own, and a bit over, you must get your implements of husbandry.
The spade is the first thing, but the average ironmonger will show you an
unwieldy weapon only meant to be used by navvies. Don't buy it. Get a
small spade, about half-size—it is nice and light and doesn't tire the
wrist, and with it you can make a good display of enthusiasm, and earn
the hypocritical admiration of your wife. After digging for half-an-hour
or so, get her to rub your back with any of the backache cures. From
that moment you will have no further need for the spade.
A barrow is about the only other thing needed; anyhow, it is almost a
necessity for wheeling cases of whisky up to the house. A rake is useful
when your terrier dog has bailed up a cat, and will not attack it until
the cat is made to run.
Talking of terrier dogs, an acquaintance of ours has a dog that does all
his gardening. The dog is a small elderly terrier with a failing memory.
As soon as the terrier has planted a bone in the garden the owner slips
over, digs it up and takes it away. When that terrier goes back and
finds the bone gone, he distrusts his memory, and begins to think that
perhaps he has made a mistake, and has dug in the wrong place; so he
sets to work, and digs patiently all over the garden, turning over acres
of soil in the course of his search. This saves his master a lot of
The sensible amateur gardener, then, will not attempt to fight with Nature
but will fall in with her views. What more pleasant than to get out of
bed at 11.30 on a Sunday morning; to look out of your window at a lawn
waving with the feathery plumes of Parramatta grass, and to see beyond
it the churchyard geranium flourishing side by side with the plumbago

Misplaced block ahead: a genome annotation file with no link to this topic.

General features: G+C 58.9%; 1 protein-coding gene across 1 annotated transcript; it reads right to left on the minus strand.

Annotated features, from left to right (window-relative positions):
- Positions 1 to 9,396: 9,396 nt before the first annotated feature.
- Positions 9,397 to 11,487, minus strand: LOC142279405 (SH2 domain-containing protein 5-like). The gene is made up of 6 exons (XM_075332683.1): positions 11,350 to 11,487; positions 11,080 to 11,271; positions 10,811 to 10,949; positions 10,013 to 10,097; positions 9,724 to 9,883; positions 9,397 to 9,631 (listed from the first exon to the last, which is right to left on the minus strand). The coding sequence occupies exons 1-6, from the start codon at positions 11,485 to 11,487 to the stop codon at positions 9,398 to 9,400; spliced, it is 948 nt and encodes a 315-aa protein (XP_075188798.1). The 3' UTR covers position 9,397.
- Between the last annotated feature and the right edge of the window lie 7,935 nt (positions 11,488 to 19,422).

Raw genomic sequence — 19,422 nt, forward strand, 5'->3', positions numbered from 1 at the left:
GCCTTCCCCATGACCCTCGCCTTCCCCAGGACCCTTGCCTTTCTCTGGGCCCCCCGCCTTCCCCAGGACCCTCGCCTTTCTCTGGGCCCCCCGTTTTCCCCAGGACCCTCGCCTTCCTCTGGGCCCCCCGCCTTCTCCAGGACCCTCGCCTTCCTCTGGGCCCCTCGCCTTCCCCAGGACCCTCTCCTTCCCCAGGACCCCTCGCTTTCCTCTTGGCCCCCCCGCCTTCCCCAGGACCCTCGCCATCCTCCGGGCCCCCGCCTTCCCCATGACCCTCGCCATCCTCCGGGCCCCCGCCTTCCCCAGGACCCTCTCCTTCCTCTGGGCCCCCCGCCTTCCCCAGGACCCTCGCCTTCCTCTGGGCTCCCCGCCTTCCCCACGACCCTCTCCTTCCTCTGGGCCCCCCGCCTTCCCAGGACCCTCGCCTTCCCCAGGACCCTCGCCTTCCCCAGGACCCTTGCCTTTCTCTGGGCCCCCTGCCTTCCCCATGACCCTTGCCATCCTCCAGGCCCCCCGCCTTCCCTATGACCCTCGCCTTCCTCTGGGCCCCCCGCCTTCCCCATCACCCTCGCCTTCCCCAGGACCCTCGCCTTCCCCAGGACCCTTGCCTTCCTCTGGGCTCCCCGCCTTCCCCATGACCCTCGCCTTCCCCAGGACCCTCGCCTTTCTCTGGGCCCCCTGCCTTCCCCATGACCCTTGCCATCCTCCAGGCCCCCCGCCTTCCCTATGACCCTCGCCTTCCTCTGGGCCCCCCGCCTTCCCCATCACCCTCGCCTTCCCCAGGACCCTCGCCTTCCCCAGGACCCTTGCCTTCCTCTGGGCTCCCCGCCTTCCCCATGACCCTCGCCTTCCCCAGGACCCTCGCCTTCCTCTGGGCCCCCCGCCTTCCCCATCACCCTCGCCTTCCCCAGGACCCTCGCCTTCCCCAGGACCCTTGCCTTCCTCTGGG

and the Port Jackson fig?
The garden gate blows open, and the local commando of goats, headed by an
aged and fragrant patriarch, locally known as De Wet, rushes in; but
their teeth will barely bite through the wiry stalks of the Parramatta
grass, and the plumbago and the figtree fail to attract them, and before
long they stand on one another's shoulders, scale the fence, and
disappear into the next-door garden, where a fanatic is trying to grow
After the last goat has scaled your neighbour's fence, and only De Wet is
left, your little dog discovers him. De Wet beats a hurried retreat,
apparently at full speed, with the dog exactly one foot behind him in
frantic pursuit. We say apparently at full speed, because experience has
taught that De Wet can run as fast as a greyhound when he likes; but he
never exerts himself to go faster than is necessary to keep just in
front of whatever dog is after him.
Hearing the scrimmage, your neighbour comes on to his verandah, and sees
the chase going down the street.
"Ha! that wretched old De Wet again!" he says. "Small hope your dog has of
catching him! Why don't you get a garden gate like mine, so that he
won't get in?"
"No; he can't get in at your gate," is the reply; "but I think his
commando are in your back garden now."
Then follows a frantic rush. Your neighbour falls downstairs in his haste,
and the commando, after stopping to bite some priceless pot plants of
your neighbour's as they come out, skips easily back over the fence and
through your gate into the street again.
If a horse gets in his hoofs make no impression on the firm turf of the
Parramatta grass, and you get quite a hearty laugh by dropping a chair
on him from the first-floor window.
The game fowls of your other neighbour come fluttering into your garden,
and scratch and chuckle and fluff themselves under your plumbago bush;
but you don't worry. Why should you? They can't hurt it; and, besides,
you know that the small black hen and the big yellow one, who have
disappeared from the throng, are even now laying their daily egg for you
behind the thickest bush.
Your little dog rushes frantically up and down the front bed of your
garden, barking and racing, and tearing up the ground, because his rival
little dog, who lives down the street, is going past with his master,
and each pretends that he wants to be at the other—as they have
pretended every day for the past three years. The performance he is
going through doesn't disturb you. Why should it? By following the
directions in this article you have selected plants he cannot hurt.
After breakfasting at noon, you stroll out, and, perhaps, smooth with your
foot, or with your spade, the inequalities made by the hens; you gather
up casually the eggs they have laid; you whistle to your little dog, and
go out for a stroll with a light heart.